Coinage of Upper Canada

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Upper Canada had a short history as a coin-issuing entity.

King George IV Posthumous Issue (1832)[edit]

This coin was a 1/2d. token bearing a portrait of King George IV, even though it was issued two years after his death. The obverse of this piece is inscribed "PROVINCE OF UPPER CANADA". The reverse has a representation of Britannia facing from right to left.

Bank of Upper Canada Coinage (1850-57)[edit]

Obverse
Reverse
A Bank of Upper Canada half-penny token struck in 1857.

In 1850, the Bank of Upper Canada received the right to issue a coinage due to a severe coin shortage. The coinage consisted of 1/2 Penny and 1 Penny Bank Tokens. The obverse of the coins carried a representation of St.George slaying the dragon based on Benedetto Pistrucci's gold sovereign coinage design. The reverse of the coins carried the then obsolete Coat-of-Arms of Upper Canada. The 1850 issue was struck at the Royal Mint, London, but the coins did not arrive in Canada until 1851. Some of the 1d. pieces bear a dot between the tips of the cornucopiae, but the significance of this is unknown. The letters "R.K. & Co." is not a mintmark. It is the mark of Rowe, Kentish and Company of London, the agents the Bank of Upper Canada used to place their coin orders.

In 1852, the Royal Mint started to strike the second issue, but due to a heavy schedule and time pressure, the coin dies and planchets were transferred to Heaton's Mint. There is a way that the strikings can be distinguished. The Royal Mint issue has the dies in medallic alignment, whereas, the Heaton's Mint issue has the dies in coin alignment.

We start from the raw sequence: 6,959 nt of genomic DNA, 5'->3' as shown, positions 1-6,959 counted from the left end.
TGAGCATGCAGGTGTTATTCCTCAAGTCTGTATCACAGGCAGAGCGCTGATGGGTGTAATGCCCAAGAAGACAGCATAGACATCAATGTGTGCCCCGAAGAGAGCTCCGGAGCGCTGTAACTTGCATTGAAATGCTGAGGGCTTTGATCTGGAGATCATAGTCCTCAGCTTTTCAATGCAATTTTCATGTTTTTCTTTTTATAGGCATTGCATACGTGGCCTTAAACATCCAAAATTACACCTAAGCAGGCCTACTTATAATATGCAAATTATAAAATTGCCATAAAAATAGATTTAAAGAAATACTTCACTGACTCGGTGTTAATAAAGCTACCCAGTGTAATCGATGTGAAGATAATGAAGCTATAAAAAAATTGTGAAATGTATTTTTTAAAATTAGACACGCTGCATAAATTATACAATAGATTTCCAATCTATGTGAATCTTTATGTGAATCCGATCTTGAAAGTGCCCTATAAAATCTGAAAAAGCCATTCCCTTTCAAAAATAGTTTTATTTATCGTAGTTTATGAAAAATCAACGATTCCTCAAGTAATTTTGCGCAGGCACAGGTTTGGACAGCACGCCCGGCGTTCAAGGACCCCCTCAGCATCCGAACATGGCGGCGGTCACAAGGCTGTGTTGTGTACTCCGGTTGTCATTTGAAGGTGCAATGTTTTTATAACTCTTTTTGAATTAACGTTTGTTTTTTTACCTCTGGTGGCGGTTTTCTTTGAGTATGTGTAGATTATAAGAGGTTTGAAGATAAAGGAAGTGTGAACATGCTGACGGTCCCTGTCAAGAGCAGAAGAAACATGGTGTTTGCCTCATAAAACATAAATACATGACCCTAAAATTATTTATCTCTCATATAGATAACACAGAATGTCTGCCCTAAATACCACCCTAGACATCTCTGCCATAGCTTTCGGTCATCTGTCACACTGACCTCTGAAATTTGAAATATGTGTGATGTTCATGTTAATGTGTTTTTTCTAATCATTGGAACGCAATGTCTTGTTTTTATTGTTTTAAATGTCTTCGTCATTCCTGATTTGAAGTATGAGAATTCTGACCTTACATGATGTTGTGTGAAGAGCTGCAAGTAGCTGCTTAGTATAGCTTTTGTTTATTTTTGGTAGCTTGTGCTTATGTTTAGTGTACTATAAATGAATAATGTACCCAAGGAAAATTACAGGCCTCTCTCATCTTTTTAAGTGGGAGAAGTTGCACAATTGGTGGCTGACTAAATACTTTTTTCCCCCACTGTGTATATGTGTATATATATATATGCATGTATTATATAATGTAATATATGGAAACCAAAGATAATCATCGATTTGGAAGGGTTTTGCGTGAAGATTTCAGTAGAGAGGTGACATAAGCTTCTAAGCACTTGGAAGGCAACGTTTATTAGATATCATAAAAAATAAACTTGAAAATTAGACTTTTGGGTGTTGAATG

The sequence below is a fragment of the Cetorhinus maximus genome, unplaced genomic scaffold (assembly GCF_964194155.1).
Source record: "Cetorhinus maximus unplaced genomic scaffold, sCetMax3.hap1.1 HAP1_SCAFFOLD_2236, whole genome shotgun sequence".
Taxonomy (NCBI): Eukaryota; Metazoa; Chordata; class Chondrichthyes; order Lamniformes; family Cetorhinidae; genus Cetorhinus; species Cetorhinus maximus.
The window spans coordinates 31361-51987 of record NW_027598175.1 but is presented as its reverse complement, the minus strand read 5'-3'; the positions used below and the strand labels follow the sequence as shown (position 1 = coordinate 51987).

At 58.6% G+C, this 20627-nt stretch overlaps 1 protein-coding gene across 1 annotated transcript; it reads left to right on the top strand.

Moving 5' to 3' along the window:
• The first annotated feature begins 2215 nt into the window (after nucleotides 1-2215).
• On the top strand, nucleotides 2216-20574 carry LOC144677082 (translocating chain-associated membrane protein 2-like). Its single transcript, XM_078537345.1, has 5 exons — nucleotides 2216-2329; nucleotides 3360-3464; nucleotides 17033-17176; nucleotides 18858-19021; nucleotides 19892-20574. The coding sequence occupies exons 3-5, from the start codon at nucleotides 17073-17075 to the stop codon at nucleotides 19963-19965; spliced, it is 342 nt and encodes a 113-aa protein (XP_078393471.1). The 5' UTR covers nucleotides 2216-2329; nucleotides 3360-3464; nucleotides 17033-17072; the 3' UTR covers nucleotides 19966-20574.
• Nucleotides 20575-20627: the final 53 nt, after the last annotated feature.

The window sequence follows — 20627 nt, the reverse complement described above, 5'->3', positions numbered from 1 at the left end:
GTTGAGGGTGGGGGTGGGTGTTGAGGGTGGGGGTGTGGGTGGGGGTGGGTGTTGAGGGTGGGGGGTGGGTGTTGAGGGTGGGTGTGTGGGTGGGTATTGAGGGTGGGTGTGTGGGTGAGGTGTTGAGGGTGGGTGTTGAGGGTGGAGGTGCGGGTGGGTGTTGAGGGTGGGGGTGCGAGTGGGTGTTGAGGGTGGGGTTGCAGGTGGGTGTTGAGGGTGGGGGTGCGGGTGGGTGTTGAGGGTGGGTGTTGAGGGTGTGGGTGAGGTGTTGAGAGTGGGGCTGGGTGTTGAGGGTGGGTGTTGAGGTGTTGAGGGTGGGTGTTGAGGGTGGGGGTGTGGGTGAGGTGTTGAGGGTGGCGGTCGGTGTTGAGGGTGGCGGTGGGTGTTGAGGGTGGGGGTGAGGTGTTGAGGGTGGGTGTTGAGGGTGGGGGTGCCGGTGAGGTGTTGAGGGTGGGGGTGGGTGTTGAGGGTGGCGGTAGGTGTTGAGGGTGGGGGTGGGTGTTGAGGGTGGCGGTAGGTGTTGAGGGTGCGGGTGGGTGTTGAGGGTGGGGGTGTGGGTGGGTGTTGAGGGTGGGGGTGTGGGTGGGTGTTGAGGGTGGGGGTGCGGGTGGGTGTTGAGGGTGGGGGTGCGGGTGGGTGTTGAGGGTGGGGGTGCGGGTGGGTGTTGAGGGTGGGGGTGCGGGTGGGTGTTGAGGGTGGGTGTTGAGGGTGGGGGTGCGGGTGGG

In 1854, Heaton's Mint were asked to strike a new coinage. There are two types of '4's' in the date: a plain '4', and a crosslet '4'.

In 1857, Heaton's Mint were asked to strike this final coinage. The reason why this was the final coinage was, because the introduction of a decimal currency into Canada was being contemplated.

In 1863, the Bank of Upper Canada complained to the Canadian government that it had a hard time trying to issue their final coinage because of the change to decimal currency. The government bought the coins and stored them in a warehouse as copper bullion. After Canadian Confederation, a proportion of the coins managed to reach circulation, but the majority of the coins were melted in 1873 under government supervision.

Popularity[edit]

The coins of Upper Canada are very popular with collectors of British Empire coins, not only those of Canada. There are a few scarce pieces in this series. The 1857 issue is quite difficult to find. The pieces have been given the affectionate nickname of "St. George Pieces", because of the obverse design.

References[edit]

  • Coins of Canada by J.A. Haxby and R.C. Willey.